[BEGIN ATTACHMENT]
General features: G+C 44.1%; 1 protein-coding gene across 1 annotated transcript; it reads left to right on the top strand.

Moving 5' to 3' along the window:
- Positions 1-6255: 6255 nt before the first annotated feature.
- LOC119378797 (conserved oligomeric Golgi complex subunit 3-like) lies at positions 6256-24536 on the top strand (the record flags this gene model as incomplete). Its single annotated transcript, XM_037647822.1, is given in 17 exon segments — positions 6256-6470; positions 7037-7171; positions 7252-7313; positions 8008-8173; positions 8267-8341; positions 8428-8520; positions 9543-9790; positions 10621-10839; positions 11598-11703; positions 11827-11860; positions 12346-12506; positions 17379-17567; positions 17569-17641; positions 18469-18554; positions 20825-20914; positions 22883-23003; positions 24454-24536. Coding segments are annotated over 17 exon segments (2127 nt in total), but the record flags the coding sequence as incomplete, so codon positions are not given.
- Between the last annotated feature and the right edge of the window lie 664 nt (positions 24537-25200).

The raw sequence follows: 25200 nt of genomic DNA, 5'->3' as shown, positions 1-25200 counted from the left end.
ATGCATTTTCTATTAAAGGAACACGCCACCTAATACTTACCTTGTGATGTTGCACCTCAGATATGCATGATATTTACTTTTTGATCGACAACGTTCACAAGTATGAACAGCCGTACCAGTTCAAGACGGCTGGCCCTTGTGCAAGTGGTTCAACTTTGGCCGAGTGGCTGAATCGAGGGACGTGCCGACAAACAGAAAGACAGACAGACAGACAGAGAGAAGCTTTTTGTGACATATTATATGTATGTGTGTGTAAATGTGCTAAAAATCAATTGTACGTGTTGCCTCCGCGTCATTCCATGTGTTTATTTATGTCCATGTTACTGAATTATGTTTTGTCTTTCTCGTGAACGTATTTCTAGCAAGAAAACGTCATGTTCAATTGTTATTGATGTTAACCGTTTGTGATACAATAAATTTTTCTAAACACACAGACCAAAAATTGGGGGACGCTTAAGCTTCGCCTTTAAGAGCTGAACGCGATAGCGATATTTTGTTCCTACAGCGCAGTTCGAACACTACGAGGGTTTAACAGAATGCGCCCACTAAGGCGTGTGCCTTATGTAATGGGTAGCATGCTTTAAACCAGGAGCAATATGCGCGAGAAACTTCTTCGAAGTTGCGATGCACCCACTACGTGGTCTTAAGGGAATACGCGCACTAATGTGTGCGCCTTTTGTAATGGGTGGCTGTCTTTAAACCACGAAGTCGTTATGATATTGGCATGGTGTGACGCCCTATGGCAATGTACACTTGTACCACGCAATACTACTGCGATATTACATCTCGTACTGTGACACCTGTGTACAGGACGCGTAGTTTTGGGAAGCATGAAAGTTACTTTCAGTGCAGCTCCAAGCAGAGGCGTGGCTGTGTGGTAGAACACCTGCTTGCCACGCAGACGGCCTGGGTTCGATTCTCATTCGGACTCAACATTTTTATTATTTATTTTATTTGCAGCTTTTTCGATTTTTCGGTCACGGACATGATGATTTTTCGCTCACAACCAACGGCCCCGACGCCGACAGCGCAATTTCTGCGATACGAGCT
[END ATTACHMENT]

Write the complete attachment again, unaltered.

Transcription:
General features: G+C 44.1%; 1 protein-coding gene across 1 annotated transcript; it reads left to right on the top strand.

Moving 5' to 3' along the window:
- Positions 1-6255: 6255 nt before the first annotated feature.
- LOC119378797 (conserved oligomeric Golgi complex subunit 3-like) lies at positions 6256-24536 on the top strand (the record flags this gene model as incomplete). Its single annotated transcript, XM_037647822.1, is given in 17 exon segments — positions 6256-6470; positions 7037-7171; positions 7252-7313; positions 8008-8173; positions 8267-8341; positions 8428-8520; positions 9543-9790; positions 10621-10839; positions 11598-11703; positions 11827-11860; positions 12346-12506; positions 17379-17567; positions 17569-17641; positions 18469-18554; positions 20825-20914; positions 22883-23003; positions 24454-24536. Coding segments are annotated over 17 exon segments (2127 nt in total), but the record flags the coding sequence as incomplete, so codon positions are not given.
- Between the last annotated feature and the right edge of the window lie 664 nt (positions 24537-25200).

The raw sequence follows: 25200 nt of genomic DNA, 5'->3' as shown, positions 1-25200 counted from the left end.
ATGCATTTTCTATTAAAGGAACACGCCACCTAATACTTACCTTGTGATGTTGCACCTCAGATATGCATGATATTTACTTTTTGATCGACAACGTTCACAAGTATGAACAGCCGTACCAGTTCAAGACGGCTGGCCCTTGTGCAAGTGGTTCAACTTTGGCCGAGTGGCTGAATCGAGGGACGTGCCGACAAACAGAAAGACAGACAGACAGACAGAGAGAAGCTTTTTGTGACATATTATATGTATGTGTGTGTAAATGTGCTAAAAATCAATTGTACGTGTTGCCTCCGCGTCATTCCATGTGTTTATTTATGTCCATGTTACTGAATTATGTTTTGTCTTTCTCGTGAACGTATTTCTAGCAAGAAAACGTCATGTTCAATTGTTATTGATGTTAACCGTTTGTGATACAATAAATTTTTCTAAACACACAGACCAAAAATTGGGGGACGCTTAAGCTTCGCCTTTAAGAGCTGAACGCGATAGCGATATTTTGTTCCTACAGCGCAGTTCGAACACTACGAGGGTTTAACAGAATGCGCCCACTAAGGCGTGTGCCTTATGTAATGGGTAGCATGCTTTAAACCAGGAGCAATATGCGCGAGAAACTTCTTCGAAGTTGCGATGCACCCACTACGTGGTCTTAAGGGAATACGCGCACTAATGTGTGCGCCTTTTGTAATGGGTGGCTGTCTTTAAACCACGAAGTCGTTATGATATTGGCATGGTGTGACGCCCTATGGCAATGTACACTTGTACCACGCAATACTACTGCGATATTACATCTCGTACTGTGACACCTGTGTACAGGACGCGTAGTTTTGGGAAGCATGAAAGTTACTTTCAGTGCAGCTCCAAGCAGAGGCGTGGCTGTGTGGTAGAACACCTGCTTGCCACGCAGACGGCCTGGGTTCGATTCTCATTCGGACTCAACATTTTTATTATTTATTTTATTTGCAGCTTTTTCGATTTTTCGGTCACGGACATGATGATTTTTCGCTCACAACCAACGGCCCCGACGCCGACAGCGCAATTTCTGCGATACGAGCT